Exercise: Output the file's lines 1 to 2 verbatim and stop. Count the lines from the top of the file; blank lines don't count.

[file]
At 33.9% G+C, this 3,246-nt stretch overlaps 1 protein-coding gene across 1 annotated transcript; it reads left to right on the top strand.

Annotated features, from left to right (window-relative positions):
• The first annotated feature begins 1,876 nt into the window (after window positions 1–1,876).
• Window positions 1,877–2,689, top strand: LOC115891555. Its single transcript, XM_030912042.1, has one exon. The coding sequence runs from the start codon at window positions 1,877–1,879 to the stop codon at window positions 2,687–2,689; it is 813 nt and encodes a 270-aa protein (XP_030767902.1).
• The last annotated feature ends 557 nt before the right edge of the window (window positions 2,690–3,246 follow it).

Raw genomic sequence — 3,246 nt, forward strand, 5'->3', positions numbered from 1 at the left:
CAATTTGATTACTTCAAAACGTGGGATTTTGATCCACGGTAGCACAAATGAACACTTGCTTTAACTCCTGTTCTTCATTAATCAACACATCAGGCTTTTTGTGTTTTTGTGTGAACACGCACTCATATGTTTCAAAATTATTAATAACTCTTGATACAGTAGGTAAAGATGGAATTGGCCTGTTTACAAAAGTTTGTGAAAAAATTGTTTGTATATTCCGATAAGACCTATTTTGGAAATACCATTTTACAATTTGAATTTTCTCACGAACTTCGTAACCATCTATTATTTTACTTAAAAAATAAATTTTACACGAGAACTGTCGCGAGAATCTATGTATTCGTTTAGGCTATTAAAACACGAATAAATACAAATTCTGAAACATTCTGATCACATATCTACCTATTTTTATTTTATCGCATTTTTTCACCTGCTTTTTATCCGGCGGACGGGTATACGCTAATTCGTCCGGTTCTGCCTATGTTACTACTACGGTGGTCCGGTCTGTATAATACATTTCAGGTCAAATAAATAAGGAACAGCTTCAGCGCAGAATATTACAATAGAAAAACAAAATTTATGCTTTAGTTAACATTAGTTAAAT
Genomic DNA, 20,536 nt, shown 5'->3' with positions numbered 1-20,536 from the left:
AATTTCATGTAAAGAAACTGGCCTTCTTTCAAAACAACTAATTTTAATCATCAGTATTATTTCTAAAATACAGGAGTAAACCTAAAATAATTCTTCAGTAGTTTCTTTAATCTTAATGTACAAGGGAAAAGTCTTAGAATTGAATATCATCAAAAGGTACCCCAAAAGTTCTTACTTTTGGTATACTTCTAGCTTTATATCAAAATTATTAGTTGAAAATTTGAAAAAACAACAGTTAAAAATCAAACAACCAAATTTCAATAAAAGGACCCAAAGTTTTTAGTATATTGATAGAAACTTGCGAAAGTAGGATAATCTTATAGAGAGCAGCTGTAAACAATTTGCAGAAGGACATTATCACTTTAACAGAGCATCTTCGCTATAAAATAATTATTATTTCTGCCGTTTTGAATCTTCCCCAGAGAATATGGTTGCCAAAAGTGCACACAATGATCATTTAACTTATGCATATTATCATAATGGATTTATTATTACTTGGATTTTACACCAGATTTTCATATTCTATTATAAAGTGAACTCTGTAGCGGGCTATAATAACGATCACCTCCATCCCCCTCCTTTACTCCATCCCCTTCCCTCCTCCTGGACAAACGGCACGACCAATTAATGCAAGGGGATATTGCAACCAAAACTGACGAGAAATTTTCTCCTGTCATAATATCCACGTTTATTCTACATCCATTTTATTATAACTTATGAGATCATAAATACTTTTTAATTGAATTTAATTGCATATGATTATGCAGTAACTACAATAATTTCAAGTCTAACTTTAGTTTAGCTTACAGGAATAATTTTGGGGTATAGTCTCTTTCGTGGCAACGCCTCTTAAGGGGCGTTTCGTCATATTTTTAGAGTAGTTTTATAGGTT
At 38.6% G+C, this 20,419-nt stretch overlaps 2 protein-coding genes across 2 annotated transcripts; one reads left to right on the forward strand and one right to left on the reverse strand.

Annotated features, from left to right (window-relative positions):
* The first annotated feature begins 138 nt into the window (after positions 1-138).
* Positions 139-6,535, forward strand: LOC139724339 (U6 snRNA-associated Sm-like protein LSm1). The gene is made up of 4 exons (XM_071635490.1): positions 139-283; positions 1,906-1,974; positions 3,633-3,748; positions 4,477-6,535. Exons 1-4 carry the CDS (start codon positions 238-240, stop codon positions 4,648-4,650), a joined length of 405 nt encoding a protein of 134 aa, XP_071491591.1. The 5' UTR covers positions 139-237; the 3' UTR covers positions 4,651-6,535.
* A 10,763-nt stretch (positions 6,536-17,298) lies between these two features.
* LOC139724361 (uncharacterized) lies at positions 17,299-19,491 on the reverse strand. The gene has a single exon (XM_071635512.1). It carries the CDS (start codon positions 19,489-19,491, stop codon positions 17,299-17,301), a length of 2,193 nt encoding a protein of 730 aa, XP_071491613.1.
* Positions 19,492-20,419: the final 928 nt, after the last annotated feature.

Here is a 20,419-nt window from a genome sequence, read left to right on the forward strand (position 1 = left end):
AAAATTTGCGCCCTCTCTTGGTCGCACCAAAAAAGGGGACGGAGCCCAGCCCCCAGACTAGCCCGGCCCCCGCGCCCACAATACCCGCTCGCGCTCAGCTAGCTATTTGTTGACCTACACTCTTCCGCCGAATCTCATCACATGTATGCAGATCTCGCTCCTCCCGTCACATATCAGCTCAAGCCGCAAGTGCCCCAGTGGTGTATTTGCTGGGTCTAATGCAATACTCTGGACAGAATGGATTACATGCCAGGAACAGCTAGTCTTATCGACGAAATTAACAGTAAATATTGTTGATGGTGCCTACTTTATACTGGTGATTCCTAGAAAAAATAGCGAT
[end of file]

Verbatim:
At 33.9% G+C, this 3,246-nt stretch overlaps 1 protein-coding gene across 1 annotated transcript; it reads left to right on the top strand.

Annotated features, from left to right (window-relative positions):